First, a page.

good friend (Jpn zen-chishiki) One who leads other people to the correct teaching. Buddhism teaches that one should associate with a good friend in order to pursue the way to enlightenment. In the “Devadatta” chapter of the Lotus Sutra, Shakyamuni describes Devadatta, his lifelong enemy, as a good friend because in a past life he received instruction in the Lotus Sutra from him. In like manner, the “King Wonderful Adornment” chapter of the sutra describes the two brothers Pure Storehouse and Pure Eye as good friends to their father, King Wonderful Adornment, because they converted their father to Buddhism. This chapter defines a “good friend” as follows: “A good friend is the great cause and condition by which one is guided and led, and that enables one to see the Buddha and to conceive the desire for supreme perfect enlightenment.” In his writings, the Daishonin also refers to enemies as “good friends” to the extent that they help one strengthen one’s resolve to carry out Buddhist practice. See also evil friend.
Good Treasures A bodhisattva appearing in the Flower Garland Sutra who visits a total of fifty-three teachers in order to seek the truth.
Gosho (Jpn) The designation of the individual and collected writings of Nichiren Daishonin, made by his successor Nikkō. The Japanese “sho” means writing and “go” is an honorific prefix.
governor of Sagami See Sagami, the lord of.
gradual teaching Teachings expounded to gradually elevate people’s capacities to gain an understanding of higher doctrines. One of the four teachings of method, T’ien-t’ai’s classification of Shakyamuni Buddha’s teachings according to the way in which they were expounded.
Great Adornment (1) A Buddha mentioned in the Buddha Treasury Sutra. According to the sutra, the Buddha Great Adornment lived in the extremely remote past. His life lasted for sixty-eight hundred ten thousand million (68 trillion) years, and he amassed a following of sixty-eight hundred ten thousand million disciples. One hundred years after this Buddha’s death, his followers split into five schools. Only the monk Universal Practice, the leader of one of the five schools, correctly upheld what Great Adornment had taught. The leaders of the other schools, such as the monk Shore of Suffering, held erroneous views and, along with their followers, persecuted Universal Practice. As a result, these four monks and their followers fell into hell. (2) A bodhisattva mentioned in the Immeasurable Meanings Sutra who represents the assembly on Eagle Peak in encouraging Shakyamuni Buddha to preach that sutra, an introductory teaching to the Lotus Sutra. The Buddha entrusted the sutra to him and the other eighty thousand bodhisattvas present, who then vowed to propagate it.
Great Arrogant Brahman (n.d.) A Brahman in the kingdom of Mālava in India. He was overly proud and boastful of his erudition. When he was defeated in debate by a Mahayana Buddhist monk, Bhadraruchi, the king of Mālava sentenced him to death. The Brahman was spared at Bhadraruchi’s request but slandered him nevertheless. It is said that he fell into hell alive.
Great Collection Sutra A sixty-volume sutra that takes the form of preaching by Shakyamuni Buddha to a great assembly of Buddhas and bodhisattvas who had gathered from the ten directions. It is a collection of sutras translated into Chinese by Dharmaraksha (385–433) and others. These sutras were compiled into a single sutra, the Great Collection Sutra, by Seng-chiu of the Sui dynasty in 586. The work refers to the three calamities and predicts how the spread of Buddhism will unfold over the five five-hundred-year periods following Shakyamuni’s death. According to T’ien-t’ai’s classification of sutras, the Great Collection Sutra belongs to the Correct and Equal period.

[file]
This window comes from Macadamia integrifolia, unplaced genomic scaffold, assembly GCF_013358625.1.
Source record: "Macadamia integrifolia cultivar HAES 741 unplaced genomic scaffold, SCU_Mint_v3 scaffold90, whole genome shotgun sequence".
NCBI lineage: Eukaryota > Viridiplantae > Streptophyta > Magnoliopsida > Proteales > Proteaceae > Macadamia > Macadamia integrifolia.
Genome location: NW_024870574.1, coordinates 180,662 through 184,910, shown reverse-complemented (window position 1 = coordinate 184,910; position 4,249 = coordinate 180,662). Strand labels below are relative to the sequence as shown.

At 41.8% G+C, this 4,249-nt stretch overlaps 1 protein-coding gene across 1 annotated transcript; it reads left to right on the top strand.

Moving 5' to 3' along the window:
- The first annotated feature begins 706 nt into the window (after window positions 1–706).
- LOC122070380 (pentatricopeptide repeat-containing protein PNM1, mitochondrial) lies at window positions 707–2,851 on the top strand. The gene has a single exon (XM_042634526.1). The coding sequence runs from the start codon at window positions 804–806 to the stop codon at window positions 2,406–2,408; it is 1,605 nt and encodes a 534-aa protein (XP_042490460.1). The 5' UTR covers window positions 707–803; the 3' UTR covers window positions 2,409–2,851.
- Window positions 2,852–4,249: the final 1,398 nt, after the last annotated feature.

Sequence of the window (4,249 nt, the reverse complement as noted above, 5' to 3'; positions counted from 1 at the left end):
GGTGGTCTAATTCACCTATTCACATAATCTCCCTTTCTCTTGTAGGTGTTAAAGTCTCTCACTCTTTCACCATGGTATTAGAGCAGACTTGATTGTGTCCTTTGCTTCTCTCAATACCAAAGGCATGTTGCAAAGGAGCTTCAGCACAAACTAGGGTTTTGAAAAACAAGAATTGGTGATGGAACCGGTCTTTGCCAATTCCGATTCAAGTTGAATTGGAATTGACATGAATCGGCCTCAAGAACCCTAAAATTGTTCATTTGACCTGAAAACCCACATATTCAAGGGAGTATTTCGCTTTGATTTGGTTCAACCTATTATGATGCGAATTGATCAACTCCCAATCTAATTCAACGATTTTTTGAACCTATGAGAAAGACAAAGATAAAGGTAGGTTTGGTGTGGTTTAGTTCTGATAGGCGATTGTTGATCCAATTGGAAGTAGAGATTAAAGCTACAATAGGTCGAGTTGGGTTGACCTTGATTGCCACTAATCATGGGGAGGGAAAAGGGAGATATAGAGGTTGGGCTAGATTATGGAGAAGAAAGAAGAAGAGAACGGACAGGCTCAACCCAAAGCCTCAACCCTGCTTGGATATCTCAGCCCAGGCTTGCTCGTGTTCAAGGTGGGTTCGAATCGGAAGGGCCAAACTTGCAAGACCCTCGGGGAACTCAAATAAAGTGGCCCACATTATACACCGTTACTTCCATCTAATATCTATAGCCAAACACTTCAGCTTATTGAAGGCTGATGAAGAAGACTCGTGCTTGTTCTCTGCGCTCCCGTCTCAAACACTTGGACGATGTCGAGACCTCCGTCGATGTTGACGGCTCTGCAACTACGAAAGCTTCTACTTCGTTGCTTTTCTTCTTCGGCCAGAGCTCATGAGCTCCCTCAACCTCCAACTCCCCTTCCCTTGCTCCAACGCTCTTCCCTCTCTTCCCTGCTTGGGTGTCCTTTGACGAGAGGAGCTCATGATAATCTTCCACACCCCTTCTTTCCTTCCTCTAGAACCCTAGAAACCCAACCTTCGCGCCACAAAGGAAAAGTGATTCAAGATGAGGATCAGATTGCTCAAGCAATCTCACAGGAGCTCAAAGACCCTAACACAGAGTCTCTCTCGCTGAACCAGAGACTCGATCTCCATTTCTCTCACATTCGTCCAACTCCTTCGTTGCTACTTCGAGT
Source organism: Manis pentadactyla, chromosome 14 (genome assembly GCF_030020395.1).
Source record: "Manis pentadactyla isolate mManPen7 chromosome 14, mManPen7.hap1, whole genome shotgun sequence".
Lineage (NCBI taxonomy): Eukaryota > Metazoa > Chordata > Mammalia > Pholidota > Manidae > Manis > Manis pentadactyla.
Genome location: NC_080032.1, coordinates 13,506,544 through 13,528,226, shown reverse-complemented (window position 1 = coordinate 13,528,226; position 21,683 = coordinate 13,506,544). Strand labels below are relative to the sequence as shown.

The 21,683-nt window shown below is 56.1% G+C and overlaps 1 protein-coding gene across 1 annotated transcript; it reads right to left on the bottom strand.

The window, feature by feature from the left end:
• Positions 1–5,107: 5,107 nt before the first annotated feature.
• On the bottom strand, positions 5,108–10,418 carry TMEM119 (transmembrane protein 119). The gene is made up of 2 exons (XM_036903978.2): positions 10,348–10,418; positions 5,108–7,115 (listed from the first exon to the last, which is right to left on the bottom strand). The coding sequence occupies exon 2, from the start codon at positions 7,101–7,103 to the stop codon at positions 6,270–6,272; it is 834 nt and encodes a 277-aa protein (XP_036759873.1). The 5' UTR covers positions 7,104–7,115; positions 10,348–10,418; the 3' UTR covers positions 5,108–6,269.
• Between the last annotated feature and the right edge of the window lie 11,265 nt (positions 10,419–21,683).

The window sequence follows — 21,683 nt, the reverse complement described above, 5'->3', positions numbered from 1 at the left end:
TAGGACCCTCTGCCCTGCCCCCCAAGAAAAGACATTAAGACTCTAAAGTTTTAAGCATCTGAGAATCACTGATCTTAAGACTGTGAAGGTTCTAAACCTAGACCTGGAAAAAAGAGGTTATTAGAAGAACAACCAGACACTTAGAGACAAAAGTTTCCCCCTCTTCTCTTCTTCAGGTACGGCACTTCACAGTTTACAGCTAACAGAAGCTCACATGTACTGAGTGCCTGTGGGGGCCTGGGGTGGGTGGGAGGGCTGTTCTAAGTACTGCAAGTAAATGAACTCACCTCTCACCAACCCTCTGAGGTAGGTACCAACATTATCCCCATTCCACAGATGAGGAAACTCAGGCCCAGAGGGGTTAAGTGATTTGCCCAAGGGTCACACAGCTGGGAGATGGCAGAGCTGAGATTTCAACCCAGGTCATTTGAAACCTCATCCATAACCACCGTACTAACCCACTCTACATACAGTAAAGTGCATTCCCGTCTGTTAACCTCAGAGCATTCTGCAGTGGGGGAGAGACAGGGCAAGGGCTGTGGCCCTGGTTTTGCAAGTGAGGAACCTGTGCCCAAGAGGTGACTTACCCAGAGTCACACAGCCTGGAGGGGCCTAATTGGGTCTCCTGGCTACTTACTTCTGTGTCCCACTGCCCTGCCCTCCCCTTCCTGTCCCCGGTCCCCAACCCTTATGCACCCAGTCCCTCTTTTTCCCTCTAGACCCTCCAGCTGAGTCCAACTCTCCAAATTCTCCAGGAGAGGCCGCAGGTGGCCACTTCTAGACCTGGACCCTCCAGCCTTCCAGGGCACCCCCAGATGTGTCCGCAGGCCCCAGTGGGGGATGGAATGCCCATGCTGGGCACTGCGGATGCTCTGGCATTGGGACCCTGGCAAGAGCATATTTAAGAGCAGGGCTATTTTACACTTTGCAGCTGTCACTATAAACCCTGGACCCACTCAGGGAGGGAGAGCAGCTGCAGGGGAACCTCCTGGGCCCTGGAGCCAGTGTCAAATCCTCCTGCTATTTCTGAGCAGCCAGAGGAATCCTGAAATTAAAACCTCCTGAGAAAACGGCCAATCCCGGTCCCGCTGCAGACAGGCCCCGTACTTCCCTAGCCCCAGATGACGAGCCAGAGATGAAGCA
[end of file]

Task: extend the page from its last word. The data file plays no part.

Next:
Great Concentration and Insight One of T’ien-t’ai’s three major works. This work clarifies the principle of three thousand realms in a single moment of life based on the Lotus Sutra, and elucidates the method of meditation for observing one’s mind and realizing the principle within oneself.
Great Perfection of Wisdom Sutra Either of two sutras bearing the same title. Both were translated into Chinese by Kumārajīva, and though their lengths differ, their contents are basically the same. The longer one, which consists of ninety chapters, is also called the Lager Wisdom Sutra. Nāgārjuna wrote a treatise on the Sanskrit version of this sutra entitled The Treatise on the Great Perfection of Wisdom. The shorter sutra, which consists of twenty-nine chapters, is also called the Smaller Wisdom Sutra.
Great Power A bodhisattva said to possess the power of wisdom and compassion with which to save people. According to the Meditation on the Buddha Infinite Life Sutra, together with Bodhisattva Perceiver of the World’s Sounds, he attends Amida Buddha.
Great Teacher An honorific title awarded to priests of virtue in China and Japan by the imperial court, usually after their death.
Great Treasure Chamber The name of the vast court that the Great Collection Sutra describes as the site of its preaching. According to the sutra, it is located between the world of desire and the world of form.
Great Universal Wisdom Excellence A Buddha who taught the Lotus Sutra major world system dust particle kalpas ago. His story appears in the “Parable of the Phantom City” chapter of the Lotus Sutra. Originally a king who had sixteen sons, after he attained Buddhahood, he preached the Lotus Sutra at the request of his sixteen sons. All sixteen spread the Lotus Sutra as bodhisattvas, and the sixteenth son was reborn in the sahā world as Shakyamuni.
Great Wisdom Sutra Also, Great Perfection of Wisdom Sutra. A Chinese translation by Hsüan-tsang of the compilation of the various Wisdom sutras. The six-hundred-volume text addresses the perfection of wisdom and the non-substantiality of all phenomena; it takes the form of Shakyamuni Buddha’s preaching in sixteen assemblies at four locations.
Gridhrakūta See Eagle Peak.
Gunamati (c. 420–500) A monk of the Consciousness-Only school in southern India, revered as one of the ten great scholars of the school.